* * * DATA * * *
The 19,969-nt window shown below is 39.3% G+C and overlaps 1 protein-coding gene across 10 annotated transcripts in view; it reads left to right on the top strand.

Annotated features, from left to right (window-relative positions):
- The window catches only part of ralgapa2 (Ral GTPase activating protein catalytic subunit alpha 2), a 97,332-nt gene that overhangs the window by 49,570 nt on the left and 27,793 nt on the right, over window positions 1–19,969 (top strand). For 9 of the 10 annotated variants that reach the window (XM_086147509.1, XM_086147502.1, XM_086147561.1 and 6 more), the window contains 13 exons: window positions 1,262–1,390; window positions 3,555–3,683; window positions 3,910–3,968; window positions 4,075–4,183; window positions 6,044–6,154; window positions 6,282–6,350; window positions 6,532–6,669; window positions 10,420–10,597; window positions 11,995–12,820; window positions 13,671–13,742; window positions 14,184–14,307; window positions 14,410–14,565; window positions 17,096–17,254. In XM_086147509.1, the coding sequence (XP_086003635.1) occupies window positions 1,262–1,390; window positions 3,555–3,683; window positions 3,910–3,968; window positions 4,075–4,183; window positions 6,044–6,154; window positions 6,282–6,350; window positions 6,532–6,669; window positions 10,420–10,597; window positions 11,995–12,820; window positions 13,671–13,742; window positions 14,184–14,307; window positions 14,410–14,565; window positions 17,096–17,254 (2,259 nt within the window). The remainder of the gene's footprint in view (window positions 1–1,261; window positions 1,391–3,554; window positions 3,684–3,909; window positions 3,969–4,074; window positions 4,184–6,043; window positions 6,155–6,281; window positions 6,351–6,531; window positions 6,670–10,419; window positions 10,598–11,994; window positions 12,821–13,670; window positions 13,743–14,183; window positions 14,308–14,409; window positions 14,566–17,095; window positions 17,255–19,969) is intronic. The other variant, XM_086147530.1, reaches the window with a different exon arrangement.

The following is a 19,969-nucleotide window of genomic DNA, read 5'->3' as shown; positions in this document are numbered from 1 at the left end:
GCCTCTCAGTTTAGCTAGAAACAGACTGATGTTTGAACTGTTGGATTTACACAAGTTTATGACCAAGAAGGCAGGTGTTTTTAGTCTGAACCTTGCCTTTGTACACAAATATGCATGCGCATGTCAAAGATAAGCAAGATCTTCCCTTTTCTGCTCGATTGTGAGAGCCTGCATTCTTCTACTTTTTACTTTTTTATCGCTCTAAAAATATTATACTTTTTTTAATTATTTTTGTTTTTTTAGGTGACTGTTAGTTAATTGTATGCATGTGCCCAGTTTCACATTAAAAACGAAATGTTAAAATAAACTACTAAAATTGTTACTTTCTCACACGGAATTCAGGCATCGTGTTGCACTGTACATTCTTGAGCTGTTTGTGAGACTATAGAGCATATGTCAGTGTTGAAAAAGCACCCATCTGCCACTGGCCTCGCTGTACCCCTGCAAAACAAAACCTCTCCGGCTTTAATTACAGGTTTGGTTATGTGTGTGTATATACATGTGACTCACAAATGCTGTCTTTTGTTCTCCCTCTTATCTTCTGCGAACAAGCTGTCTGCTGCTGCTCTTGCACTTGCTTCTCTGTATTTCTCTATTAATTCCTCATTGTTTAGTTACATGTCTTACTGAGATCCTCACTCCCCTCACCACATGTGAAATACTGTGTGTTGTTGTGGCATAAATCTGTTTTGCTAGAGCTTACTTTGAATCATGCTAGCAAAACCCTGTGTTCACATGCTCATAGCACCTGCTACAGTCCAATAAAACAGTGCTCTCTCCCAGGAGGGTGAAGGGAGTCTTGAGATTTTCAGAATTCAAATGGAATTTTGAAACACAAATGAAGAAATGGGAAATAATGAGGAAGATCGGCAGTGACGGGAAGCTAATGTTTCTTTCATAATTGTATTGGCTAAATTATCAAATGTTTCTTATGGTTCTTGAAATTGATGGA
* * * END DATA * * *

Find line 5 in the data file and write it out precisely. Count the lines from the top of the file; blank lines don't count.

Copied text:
GCCTCTCAGTTTAGCTAGAAACAGACTGATGTTTGAACTGTTGGATTTACACAAGTTTATGACCAAGAAGGCAGGTGTTTTTAGTCTGAACCTTGCCTTTGTACACAAATATGCATGCGCATGTCAAAGATAAGCAAGATCTTCCCTTTTCTGCTCGATTGTGAGAGCCTGCATTCTTCTACTTTTTACTTTTTTATCGCTCTAAAAATATTATACTTTTTTTAATTATTTTTGTTTTTTTAGGTGACTGTTAGTTAATTGTATGCATGTGCCCAGTTTCACATTAAAAACGAAATGTTAAAATAAACTACTAAAATTGTTACTTTCTCACACGGAATTCAGGCATCGTGTTGCACTGTACATTCTTGAGCTGTTTGTGAGACTATAGAGCATATGTCAGTGTTGAAAAAGCACCCATCTGCCACTGGCCTCGCTGTACCCCTGCAAAACAAAACCTCTCCGGCTTTAATTACAGGTTTGGTTATGTGTGTGTATATACATGTGACTCACAAATGCTGTCTTTTGTTCTCCCTCTTATCTTCTGCGAACAAGCTGTCTGCTGCTGCTCTTGCACTTGCTTCTCTGTATTTCTCTATTAATTCCTCATTGTTTAGTTACATGTCTTACTGAGATCCTCACTCCCCTCACCACATGTGAAATACTGTGTGTTGTTGTGGCATAAATCTGTTTTGCTAGAGCTTACTTTGAATCATGCTAGCAAAACCCTGTGTTCACATGCTCATAGCACCTGCTACAGTCCAATAAAACAGTGCTCTCTCCCAGGAGGGTGAAGGGAGTCTTGAGATTTTCAGAATTCAAATGGAATTTTGAAACACAAATGAAGAAATGGGAAATAATGAGGAAGATCGGCAGTGACGGGAAGCTAATGTTTCTTTCATAATTGTATTGGCTAAATTATCAAATGTTTCTTATGGTTCTTGAAATTGATGGA